(ii) Pooling of goods a manufacturer or processor purchased for resale. A manufacturer or processor electing to establish dollar-value pools under paragraph (b)(4)(i) of this section and that is also engaged, within the same trade or business, in wholesaling or retailing goods purchased from others (resale), must establish pools for its resale goods in accordance with paragraph (c)(2)(i) of this section. A manufacturer or processor that must establish dollar-value pools for resale goods under this paragraph (b)(4)(ii) may combine IPIC pools of resale goods that comprise less than 5 percent of the total current-year cost of all dollar-value pools for that trade or business to form a single miscellaneous resale IPIC pool. The single miscellaneous resale IPIC pool established pursuant to this paragraph (b)(4)(ii) may not be combined with any other IPIC pool. This 5-percent rule is a method of accounting. A taxpayer may not change to, or cease using, this 5-percent rule without obtaining the Commissioner's prior consent. Whether a specific resale IPIC pool satisfies the 5-percent rule must be determined in the year of adoption or year of change, whichever is applicable, and redetermined every third taxable year. Any change in pooling required or permitted as a result of this 5-percent rule is a change in method of accounting. A taxpayer must secure the consent of the Commissioner pursuant to § 1.446-1(e) before combining or separating resale IPIC pools and must combine or separate its resale IPIC pools in accordance with paragraph (g)(2) of this section.

(iii) No commingling of manufactured goods and resale goods within a pool. Notwithstanding any other rule provided in paragraph (b) or (c) of this section, a manufacturer or processor electing to establish dollar-value pools under paragraph (b)(4)(i) of this section and that is also engaged in retailing or wholesaling may not include manufactured or processed goods in the same IPIC pool as goods purchased for resale. Further, in applying the 5-percent rules described in paragraphs (b)(4)(i) and (ii) of this section, a taxpayer may not combine an IPIC pool of manufactured or processed goods that comprises less than 5 percent of the total current-year cost of all dollar-value pools for that trade or business with a resale IPIC pool that comprises less than 5 percent of the total current-year cost of all dollar-value pools for the purpose of forming a single miscellaneous IPIC pool.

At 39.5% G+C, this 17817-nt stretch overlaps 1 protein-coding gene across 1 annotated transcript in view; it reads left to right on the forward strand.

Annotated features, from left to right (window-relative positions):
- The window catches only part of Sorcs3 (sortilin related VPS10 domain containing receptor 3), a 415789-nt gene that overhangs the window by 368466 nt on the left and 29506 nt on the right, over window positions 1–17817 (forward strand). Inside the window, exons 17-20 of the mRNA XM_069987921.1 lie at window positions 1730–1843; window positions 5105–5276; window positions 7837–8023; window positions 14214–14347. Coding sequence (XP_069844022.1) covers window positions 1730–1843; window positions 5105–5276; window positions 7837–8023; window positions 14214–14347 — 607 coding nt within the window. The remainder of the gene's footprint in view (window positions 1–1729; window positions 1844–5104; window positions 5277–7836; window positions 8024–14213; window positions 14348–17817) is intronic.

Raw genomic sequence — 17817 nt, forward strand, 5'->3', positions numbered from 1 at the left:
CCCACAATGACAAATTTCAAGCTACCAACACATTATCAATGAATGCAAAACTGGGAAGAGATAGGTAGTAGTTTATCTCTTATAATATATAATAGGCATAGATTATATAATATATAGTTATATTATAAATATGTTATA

(iv) Examples. The rules of paragraph (b)(4) of this section may be illustrated by the following examples:

Example 1.

(i) Taxpayer is engaged in the trade or business of manufacturing products A, B, and C. In order to cover temporary shortages, Taxpayer also purchases a small quantity of identical products for resale to customers. Taxpayer treats its manufacturing and resale activities as a single trade or business. Taxpayer uses the IPIC method described in paragraph (e)(3) of this section. Pursuant to its election, Taxpayer establishes dollar-value pools for the manufactured items under paragraph (b)(4)(i) of this section, based on the 2-digit commodity codes in Table 9 of the PPI Detailed Report. Taxpayer also establishes dollar-value pools for the items purchased for resale under paragraph (b)(4)(ii) of this section, based on the 2-digit commodity codes in Table 9 of the PPI Detailed Report. Taxpayer does not choose to use the 5-percent rules under paragraphs (b)(4)(i) and (ii) of this section.

(ii) Even though Taxpayer has manufactured items and resale items that share the same 2-digit commodity codes, Start Printed Page 85454under paragraph (b)(4)(iii) of this section, Taxpayer's manufactured goods may not be included in the same IPIC pool as its goods purchased for resale.